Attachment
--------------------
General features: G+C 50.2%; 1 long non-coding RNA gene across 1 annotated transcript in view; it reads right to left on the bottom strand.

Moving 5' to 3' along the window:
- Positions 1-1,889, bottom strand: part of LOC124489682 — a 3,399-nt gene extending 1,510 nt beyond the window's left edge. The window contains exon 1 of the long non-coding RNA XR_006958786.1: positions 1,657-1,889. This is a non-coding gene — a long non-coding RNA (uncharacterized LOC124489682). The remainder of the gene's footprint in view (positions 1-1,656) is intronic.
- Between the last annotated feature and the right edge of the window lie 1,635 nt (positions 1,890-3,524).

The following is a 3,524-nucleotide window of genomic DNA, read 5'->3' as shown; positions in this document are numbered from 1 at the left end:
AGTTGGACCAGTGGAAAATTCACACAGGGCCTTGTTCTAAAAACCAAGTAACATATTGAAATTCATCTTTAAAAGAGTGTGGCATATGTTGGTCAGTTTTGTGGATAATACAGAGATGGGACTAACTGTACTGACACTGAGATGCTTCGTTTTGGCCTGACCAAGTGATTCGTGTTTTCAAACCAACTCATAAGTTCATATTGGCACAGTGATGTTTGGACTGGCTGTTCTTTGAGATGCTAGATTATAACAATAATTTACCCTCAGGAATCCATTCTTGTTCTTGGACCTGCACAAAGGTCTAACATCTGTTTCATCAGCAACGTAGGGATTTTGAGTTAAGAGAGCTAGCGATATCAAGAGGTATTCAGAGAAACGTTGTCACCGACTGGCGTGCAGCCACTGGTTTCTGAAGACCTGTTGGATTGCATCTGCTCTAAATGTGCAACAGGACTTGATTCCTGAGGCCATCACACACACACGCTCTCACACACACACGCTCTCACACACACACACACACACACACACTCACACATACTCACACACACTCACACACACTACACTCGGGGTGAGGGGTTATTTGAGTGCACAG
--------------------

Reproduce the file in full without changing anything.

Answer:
General features: G+C 50.2%; 1 long non-coding RNA gene across 1 annotated transcript in view; it reads right to left on the bottom strand.

Moving 5' to 3' along the window:
- Positions 1-1,889, bottom strand: part of LOC124489682 — a 3,399-nt gene extending 1,510 nt beyond the window's left edge. The window contains exon 1 of the long non-coding RNA XR_006958786.1: positions 1,657-1,889. This is a non-coding gene — a long non-coding RNA (uncharacterized LOC124489682). The remainder of the gene's footprint in view (positions 1-1,656) is intronic.
- Between the last annotated feature and the right edge of the window lie 1,635 nt (positions 1,890-3,524).

The following is a 3,524-nucleotide window of genomic DNA, read 5'->3' as shown; positions in this document are numbered from 1 at the left end:
AGTTGGACCAGTGGAAAATTCACACAGGGCCTTGTTCTAAAAACCAAGTAACATATTGAAATTCATCTTTAAAAGAGTGTGGCATATGTTGGTCAGTTTTGTGGATAATACAGAGATGGGACTAACTGTACTGACACTGAGATGCTTCGTTTTGGCCTGACCAAGTGATTCGTGTTTTCAAACCAACTCATAAGTTCATATTGGCACAGTGATGTTTGGACTGGCTGTTCTTTGAGATGCTAGATTATAACAATAATTTACCCTCAGGAATCCATTCTTGTTCTTGGACCTGCACAAAGGTCTAACATCTGTTTCATCAGCAACGTAGGGATTTTGAGTTAAGAGAGCTAGCGATATCAAGAGGTATTCAGAGAAACGTTGTCACCGACTGGCGTGCAGCCACTGGTTTCTGAAGACCTGTTGGATTGCATCTGCTCTAAATGTGCAACAGGACTTGATTCCTGAGGCCATCACACACACACGCTCTCACACACACACGCTCTCACACACACACACACACACACACACTCACACATACTCACACACACTCACACACACTACACTCGGGGTGAGGGGTTATTTGAGTGCACAG